Labor & Employment Law Daily Arbitration award that banned hospital from denying vacation requests properly vacated
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Thursday, January 9, 2020

Arbitration award that banned hospital from denying vacation requests properly vacated

By Wayne D. Garris Jr., J.D.

Although arbitrators are given a “heavy degree of deference,” the court stated that it is not an “amen corner” for arbitrators’ rulings.

Affirming a district court’s grant of summary judgment to a hospital employer, and its vacation of an arbitration award, the Third Circuit found that the award in favor of a union challenging the denial of an employee’s vacation request was not entitled to deference because it “in no rational way [drew] its essence from the CBA.” The arbitrator’s decision not only ignored the plain language of the collective bargaining agreement, which provided the employer with the final, exclusive, and unilateral right to schedule vacations, his ruling that the employer could not deny an employee’s vacation request when there was no “operating need” exceeded his authority under the CBA (Monongahela Valley Hospital Inc. v. United Steel Paper and Forestry Rubber Manufacturing Allied Industrial and Service Workers International Union AFL-CIO, December 30, 2019, Ambro, T.).

CBA. The union represents about half of the employer’s 1,100 employees. Under the CBA between the employer and union, the employer must “so far as possible” grant employees’ vacation requests. The employer, however, has the “final right” to change vacation periods and this right is “exclusive.”

Arbitration. When a bargaining unit employee requested vacation during the week of December 25, 2017, the employer denied her request because a non-bargaining unit working supervisor had requested the same week off and both employees could not be off at the same time. The employee filed a grievance alleging that the denial violated the CBA and the grievance proceeded to arbitration.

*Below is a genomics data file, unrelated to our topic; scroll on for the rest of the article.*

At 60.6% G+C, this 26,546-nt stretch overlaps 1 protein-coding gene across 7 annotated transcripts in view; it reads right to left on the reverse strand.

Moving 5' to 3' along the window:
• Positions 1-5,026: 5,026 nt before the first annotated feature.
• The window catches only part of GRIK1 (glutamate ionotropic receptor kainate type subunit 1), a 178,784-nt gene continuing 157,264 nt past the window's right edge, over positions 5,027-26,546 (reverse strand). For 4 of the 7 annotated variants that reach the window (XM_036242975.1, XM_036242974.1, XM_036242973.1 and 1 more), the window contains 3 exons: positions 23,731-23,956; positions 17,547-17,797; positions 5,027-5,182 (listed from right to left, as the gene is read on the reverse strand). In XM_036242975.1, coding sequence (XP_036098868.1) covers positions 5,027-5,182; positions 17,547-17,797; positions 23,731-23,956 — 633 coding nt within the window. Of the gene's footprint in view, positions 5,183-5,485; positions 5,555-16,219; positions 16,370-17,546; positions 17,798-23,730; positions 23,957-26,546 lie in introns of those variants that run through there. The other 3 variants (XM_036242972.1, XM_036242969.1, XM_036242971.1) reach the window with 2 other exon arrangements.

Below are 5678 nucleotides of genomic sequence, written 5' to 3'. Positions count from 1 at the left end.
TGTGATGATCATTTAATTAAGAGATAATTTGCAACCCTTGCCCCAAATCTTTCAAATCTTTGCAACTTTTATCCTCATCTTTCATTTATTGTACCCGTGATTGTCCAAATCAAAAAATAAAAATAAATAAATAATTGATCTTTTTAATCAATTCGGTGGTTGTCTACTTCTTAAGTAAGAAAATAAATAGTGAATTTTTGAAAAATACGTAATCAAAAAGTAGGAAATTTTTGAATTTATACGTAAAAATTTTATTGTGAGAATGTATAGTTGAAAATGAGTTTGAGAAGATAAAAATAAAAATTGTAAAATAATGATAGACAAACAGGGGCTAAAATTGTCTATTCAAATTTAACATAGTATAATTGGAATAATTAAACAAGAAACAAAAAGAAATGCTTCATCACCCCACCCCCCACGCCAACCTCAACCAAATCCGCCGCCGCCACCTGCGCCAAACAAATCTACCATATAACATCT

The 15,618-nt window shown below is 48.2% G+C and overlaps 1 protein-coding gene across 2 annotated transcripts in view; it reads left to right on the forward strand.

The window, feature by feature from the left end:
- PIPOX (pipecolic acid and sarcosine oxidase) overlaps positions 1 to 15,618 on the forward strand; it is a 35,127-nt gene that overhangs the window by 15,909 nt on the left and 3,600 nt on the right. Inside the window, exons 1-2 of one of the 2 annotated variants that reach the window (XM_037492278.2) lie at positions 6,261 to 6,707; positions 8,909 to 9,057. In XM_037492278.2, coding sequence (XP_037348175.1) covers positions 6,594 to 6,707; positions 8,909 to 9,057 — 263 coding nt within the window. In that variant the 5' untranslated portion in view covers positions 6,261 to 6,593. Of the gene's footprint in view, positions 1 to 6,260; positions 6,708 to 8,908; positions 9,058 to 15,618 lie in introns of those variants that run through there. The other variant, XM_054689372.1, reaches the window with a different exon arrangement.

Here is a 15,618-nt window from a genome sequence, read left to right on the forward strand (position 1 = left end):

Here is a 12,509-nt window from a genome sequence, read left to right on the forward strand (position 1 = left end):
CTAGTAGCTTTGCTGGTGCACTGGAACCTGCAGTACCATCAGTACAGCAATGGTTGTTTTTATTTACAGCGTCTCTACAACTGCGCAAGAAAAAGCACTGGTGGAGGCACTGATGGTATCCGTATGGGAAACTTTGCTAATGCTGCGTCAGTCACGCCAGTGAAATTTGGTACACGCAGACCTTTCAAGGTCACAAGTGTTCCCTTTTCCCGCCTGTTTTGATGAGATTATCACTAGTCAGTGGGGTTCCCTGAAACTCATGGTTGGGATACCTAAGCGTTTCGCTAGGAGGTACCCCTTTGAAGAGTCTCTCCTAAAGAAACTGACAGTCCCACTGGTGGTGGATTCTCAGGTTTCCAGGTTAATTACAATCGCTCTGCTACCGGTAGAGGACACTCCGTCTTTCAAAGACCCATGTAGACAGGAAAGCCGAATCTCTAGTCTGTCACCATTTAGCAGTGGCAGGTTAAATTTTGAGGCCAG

Ruling in favor of the union, the arbitrator found he could not conclude that the employer had exclusive authority to change vacations as such a ruling would negate the “so far as possible” language in the CBA because then the employer could always deny bargaining employees’ vacation requests. Instead, the arbitrator sustained the grievance, concluding that the CBA prevented the employer from denying senior employees in the bargaining unit their desired vacation when there was no operating need. The employer filed a complaint in district court seeking to vacate the arbitration award. The district granted summary judgment for the employer and the union appealed.

Plain language. Under the CBA, the employer had the “final” and “exclusive” right to deny employees their desired vacation. The arbitrator ignored this plain language, however, and determined that the “so far as possible” language must be given some meaning or else the rights of bargaining unit employees “could always be negated.” Disagreeing, the appeals court found that “so far as possible” was a subordinate phrase qualified by the surrounding language in the CBA. Thus, “so far as possible” only required the hospital to consider in good faith the bargaining unit employees’ preferences when exercising its final and exclusive right to determine vacation requests.

The arbitration decision, said the court, “flips the CBA on its head” by granting the union preference in vacation disputes even though the CBA clearly gave the employer final and exclusive authority over vacation scheduling. Thus, the court declined to affirm the award.

Exceeded authority. In addition, the arbitrator exceeded his authority when he imposed the “operating need” requirement into the award. Under the CBA, the arbitrator had no authority to “add to, detract from or alter in any way the provisions of [the CBA].” Here, the arbitrator improperly determined that when a vacation conflict arises, the bargaining unit employee should prevail and inserted language in the CBA to that effect even though that phrase did not appear in the CBA. Citing a prior Third Circuit decision, the court noted “[w]here an arbitrator injects a restriction into a contract to which the Hospital did not agree and to which the bargaining unit employee are not entitled, he dispenses his own brand of industrial justice and should be overturned.”

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